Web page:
Today's reading for Income Tax Day comes, as is my custom, from the works of A.P. Herbert, the British lawyer, playwright, humorist, and legislator who devoted much of his adult life to protesting the absurdities of the law and the demands of the Inland Revenue. This bit is from his 1944 verse, entitled "Oh, no, John (The Budget)," directed at Sir John Anderson, the Chancellor of the Exchequer. Mr. Herbert complained that certain things, necessaries of life, were heavily taxed -- but not horse racing:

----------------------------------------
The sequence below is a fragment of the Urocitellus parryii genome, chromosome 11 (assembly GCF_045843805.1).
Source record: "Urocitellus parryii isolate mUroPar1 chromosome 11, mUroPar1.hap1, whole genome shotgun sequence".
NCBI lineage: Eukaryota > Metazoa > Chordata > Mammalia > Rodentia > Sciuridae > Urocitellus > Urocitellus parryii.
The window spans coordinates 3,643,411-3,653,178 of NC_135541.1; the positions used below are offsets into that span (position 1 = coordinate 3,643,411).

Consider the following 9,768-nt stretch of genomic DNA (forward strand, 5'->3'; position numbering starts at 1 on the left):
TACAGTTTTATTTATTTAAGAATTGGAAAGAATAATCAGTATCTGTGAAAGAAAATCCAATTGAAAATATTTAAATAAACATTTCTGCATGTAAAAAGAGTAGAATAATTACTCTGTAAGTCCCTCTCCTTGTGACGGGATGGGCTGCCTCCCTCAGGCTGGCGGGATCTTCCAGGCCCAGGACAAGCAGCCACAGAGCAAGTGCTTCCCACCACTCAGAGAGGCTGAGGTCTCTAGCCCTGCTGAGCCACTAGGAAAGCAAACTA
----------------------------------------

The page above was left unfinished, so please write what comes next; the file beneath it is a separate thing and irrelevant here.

We earn a pound, but in the end
Ten shillings is the sum we spend.
We go about in tattered coats,
Because the nation needs our notes,
The fruits of art, research, and skill,
The scholar's book, the poet's quill,
The old man's pipe, the widow's cheese --
The Chancellor spares none of these.
* * *
All this we cheerfully forgive
That England - and the World - may live.
But if I put a reckless pound
On someone else's horse or hound
(Not surely, quite the thing to do
When careless spending is taboo?)
On such transactions, great or small
I do not pay a tax at all --
Not even if the creature wins!
They tax our virtues, not our sins.
Our jovial support of the welfare state will resume tomorrow.